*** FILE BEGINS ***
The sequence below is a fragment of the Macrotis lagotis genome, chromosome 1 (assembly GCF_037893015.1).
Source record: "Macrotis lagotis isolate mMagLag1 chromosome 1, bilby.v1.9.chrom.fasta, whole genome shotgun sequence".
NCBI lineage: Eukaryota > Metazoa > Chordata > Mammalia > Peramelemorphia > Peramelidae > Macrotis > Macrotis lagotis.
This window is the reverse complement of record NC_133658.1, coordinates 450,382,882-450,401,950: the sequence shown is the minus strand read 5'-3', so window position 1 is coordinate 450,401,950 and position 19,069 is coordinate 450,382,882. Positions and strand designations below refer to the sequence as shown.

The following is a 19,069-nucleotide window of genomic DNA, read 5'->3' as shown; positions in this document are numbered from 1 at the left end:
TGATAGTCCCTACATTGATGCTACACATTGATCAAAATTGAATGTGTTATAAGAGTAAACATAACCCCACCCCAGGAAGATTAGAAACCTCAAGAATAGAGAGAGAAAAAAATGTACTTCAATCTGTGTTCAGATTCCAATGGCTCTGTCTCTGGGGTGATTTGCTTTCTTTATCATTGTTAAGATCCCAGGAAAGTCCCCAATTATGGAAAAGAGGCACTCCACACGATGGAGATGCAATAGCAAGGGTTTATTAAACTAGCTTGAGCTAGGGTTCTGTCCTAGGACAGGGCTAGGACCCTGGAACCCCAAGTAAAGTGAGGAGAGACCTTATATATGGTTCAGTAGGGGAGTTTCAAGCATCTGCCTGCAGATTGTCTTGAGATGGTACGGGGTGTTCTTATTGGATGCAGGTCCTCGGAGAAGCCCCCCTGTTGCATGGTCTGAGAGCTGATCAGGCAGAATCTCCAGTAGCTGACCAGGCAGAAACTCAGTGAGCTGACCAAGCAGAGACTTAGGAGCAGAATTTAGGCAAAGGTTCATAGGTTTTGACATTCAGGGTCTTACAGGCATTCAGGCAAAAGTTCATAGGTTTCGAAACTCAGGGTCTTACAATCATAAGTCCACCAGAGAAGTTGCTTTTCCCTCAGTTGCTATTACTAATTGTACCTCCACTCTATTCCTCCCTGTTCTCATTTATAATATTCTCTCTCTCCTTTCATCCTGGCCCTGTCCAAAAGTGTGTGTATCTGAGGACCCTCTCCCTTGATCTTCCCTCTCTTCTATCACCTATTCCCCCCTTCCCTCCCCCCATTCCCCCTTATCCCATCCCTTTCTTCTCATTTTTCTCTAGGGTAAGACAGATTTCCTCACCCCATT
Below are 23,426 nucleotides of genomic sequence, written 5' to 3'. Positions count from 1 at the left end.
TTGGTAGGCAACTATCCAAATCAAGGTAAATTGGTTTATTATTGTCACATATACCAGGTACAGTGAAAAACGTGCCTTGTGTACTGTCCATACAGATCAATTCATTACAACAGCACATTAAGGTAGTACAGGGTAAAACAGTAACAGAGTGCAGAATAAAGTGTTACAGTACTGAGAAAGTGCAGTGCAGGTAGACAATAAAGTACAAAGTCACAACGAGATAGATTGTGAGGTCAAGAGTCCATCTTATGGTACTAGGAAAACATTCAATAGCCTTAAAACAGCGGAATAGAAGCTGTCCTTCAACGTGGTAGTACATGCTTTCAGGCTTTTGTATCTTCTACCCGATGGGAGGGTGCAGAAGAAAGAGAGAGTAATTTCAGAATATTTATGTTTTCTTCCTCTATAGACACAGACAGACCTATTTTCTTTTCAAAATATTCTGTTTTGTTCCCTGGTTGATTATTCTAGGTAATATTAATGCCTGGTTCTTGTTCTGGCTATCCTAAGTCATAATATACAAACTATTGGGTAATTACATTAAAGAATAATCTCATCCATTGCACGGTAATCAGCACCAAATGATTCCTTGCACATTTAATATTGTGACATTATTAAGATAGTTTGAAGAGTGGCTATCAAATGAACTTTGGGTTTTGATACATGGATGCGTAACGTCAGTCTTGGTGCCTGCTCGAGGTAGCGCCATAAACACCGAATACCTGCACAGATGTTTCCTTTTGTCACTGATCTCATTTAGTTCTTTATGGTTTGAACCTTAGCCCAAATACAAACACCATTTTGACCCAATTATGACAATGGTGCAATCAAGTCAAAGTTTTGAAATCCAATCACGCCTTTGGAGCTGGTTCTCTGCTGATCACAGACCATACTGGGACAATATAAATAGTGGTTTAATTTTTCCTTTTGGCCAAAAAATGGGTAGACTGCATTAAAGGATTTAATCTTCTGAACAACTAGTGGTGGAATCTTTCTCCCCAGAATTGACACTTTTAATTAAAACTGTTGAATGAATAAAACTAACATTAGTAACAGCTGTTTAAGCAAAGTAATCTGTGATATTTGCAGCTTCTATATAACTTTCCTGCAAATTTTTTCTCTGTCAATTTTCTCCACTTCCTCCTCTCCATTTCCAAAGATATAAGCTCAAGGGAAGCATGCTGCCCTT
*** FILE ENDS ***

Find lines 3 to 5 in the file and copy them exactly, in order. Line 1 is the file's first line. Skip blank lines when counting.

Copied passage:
NCBI lineage: Eukaryota > Metazoa > Chordata > Mammalia > Peramelemorphia > Peramelidae > Macrotis > Macrotis lagotis.
This window is the reverse complement of record NC_133658.1, coordinates 450,382,882-450,401,950: the sequence shown is the minus strand read 5'-3', so window position 1 is coordinate 450,401,950 and position 19,069 is coordinate 450,382,882. Positions and strand designations below refer to the sequence as shown.

The following is a 19,069-nucleotide window of genomic DNA, read 5'->3' as shown; positions in this document are numbered from 1 at the left end: